Endophthalmitis is a rare but serious postoperative complication of cataract surgery. The incidence of endophthalmitis has been reported to be between 0.13% and 0.7%. The infection inside the eye is known as endophthalmitis and can occur after any cataract operation. The time until treatment is crucial in trying to achieve a good result.
It must be detected and treated as soon as possible. Some cataract operations take longer or are more complicated than a normal routine case, and they take longer to resolve, however, in most cases the result is still excellent, it just takes a little longer to stop taking anti-inflammatory drops. When endophthalmitis occurs, it is usually not due to a defect in the ophthalmic surgeon's technique, but rather to the involuntary entry into the eye of normal bacteria found on the skin or eyelashes or, exceptionally, in instruments or infusions of eye fluid. All possible precautions are taken to avoid the risk of endophthalmitis and sterile cloths are used for surgery, eye drops containing povidone iodine at the start of the operation and injectable antibiotics in the eyes at the end of the operation.
However, it can occur rarely and unavoidably. Treatment should not be delayed while waiting for microbiological confirmation or the effects of a droplet test. All units that perform intraocular cataract surgery have surgeons who know how to treat endophthalmitis and have clear ways to detect and treat this potentially devastating condition. Endophthalmitis is a devastating complication of cataract surgery.
I don't want to sound alarmist, but if after cataract surgery you have any symptoms, such as severe pain, quick-onset reduction in vision, progressive swelling or redness of the eye, or foul-smelling discharge from the eye after surgery, you should urgently consult your ophthalmologist. Endophthalmitis is an infection you may experience after cataract surgery. However, it is rare and occurs in less than 0.5 percent of cataract surgeries. Suprachoroidal bleeding can occur in people with diabetes, high blood pressure, or other conditions that exist after cataract surgery.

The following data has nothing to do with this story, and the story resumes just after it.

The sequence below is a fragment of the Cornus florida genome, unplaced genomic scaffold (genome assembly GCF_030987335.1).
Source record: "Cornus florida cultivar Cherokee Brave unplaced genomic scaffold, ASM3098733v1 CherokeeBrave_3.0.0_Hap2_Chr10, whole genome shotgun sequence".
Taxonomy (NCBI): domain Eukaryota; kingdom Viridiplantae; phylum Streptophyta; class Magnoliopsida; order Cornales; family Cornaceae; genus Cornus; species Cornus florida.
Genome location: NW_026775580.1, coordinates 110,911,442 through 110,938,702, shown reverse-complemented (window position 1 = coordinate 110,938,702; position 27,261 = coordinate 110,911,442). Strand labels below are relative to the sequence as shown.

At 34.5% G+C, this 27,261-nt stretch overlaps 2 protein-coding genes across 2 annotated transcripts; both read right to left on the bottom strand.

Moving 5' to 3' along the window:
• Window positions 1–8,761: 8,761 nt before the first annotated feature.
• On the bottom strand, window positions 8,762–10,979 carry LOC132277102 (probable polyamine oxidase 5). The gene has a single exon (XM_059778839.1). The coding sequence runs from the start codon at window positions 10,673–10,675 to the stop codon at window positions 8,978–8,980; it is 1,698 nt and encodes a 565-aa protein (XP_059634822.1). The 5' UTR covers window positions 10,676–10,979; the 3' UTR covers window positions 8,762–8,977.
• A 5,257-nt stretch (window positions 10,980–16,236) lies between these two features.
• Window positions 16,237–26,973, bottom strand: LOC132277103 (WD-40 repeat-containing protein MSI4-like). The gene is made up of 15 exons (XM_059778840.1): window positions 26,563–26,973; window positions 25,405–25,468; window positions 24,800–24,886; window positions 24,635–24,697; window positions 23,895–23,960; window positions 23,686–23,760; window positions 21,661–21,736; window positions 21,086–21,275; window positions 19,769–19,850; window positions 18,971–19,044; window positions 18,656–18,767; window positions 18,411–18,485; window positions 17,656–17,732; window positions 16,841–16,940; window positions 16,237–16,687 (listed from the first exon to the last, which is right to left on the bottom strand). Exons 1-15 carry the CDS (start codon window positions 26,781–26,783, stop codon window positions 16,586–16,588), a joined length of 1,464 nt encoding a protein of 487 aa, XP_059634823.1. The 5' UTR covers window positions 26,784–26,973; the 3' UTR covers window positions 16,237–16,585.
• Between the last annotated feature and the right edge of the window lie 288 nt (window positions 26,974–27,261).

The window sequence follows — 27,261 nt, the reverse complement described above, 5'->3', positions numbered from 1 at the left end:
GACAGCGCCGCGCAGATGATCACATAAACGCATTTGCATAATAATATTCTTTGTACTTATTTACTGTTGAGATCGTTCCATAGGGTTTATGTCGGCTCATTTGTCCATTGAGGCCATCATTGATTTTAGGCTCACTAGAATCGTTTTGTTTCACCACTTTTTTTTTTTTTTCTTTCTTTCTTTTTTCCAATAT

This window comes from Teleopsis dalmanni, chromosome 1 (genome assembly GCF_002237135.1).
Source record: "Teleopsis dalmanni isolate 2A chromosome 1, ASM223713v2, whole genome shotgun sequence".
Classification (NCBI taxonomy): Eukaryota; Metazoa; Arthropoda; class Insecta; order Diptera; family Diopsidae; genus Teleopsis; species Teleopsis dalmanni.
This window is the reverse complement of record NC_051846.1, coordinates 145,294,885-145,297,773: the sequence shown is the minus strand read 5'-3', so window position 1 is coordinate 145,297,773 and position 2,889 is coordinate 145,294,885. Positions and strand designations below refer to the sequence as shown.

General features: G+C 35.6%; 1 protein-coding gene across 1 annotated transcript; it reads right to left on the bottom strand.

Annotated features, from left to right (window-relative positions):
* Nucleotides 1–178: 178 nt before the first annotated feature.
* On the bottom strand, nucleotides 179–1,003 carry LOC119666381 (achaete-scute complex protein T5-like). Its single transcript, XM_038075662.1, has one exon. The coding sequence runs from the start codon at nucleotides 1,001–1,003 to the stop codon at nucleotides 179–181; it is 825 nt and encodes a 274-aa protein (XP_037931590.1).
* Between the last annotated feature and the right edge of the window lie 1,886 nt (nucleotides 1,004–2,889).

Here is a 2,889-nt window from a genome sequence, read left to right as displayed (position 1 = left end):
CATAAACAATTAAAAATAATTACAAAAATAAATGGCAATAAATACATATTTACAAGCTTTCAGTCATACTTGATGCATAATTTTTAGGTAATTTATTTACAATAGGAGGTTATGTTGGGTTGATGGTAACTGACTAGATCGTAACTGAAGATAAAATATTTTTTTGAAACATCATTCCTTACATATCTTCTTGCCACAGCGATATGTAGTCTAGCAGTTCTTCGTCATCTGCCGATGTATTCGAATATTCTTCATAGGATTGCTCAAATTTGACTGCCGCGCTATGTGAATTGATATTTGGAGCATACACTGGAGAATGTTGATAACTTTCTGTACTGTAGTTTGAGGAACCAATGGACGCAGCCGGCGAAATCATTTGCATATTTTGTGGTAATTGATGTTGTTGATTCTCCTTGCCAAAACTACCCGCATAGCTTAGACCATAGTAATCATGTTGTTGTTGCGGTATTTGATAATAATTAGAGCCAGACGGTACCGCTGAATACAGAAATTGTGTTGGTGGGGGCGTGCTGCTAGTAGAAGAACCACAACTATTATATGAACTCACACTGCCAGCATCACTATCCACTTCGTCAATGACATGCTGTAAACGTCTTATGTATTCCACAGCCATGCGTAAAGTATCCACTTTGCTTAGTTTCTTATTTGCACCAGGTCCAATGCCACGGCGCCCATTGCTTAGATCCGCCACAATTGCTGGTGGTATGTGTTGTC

Cataract surgery rarely goes wrong or has postoperative complications, but this can be the case, and the risks involved must be considered. In addition to the causative microorganisms, in the current study, the time elapsed between cataract surgery and signs of endophthalmitis was largely associated with treatment outcome. Endophthalmitis is the most serious complication of cataract surgery and can occur after routine cases. Cataract surgery recovery usually takes a short time, and you can return to many of your normal daily activities.
In summary, old age, poor visual acuity at the time of presentation, the type of cultured organism (gram-negative bacteria) and the early onset of endophthalmitis after cataract surgery are significantly related to a poor visual prognosis after treatment of endophthalmitis. Some of the complications of cataract surgery aren't as complicated as the expected side effects. Older age, poor visual acuity at the time of presentation, the type of organism cultivated (gram-negative bacteria), and the early onset of endophthalmitis after cataract surgery were significantly associated with poor visual prognosis after treatment of endophthalmitis. Among patients with endophthalmitis associated with pseudomonas, the majority (10 of the 14 eyes; 71.4%) had shown signs of endophthalmitis within 3 days of cataract surgery.
It's rare to get this serious infection after cataract surgery, but when it happens, you need urgent treatment. All units that perform intraocular cataract surgery have surgeons who know how to treat endophthalmitis and have clear ways to detect and treat this potentially devastating condition. This is rare, but it's more common in people who had eye conditions other than cataracts, even before surgery. This is the most common complication of most cataract surgeries and appears up to 8 weeks after the procedure.
Basal factors predicting visual prognosis in acute postoperative bacterial endophthalmitis in patients undergoing cataract surgery. .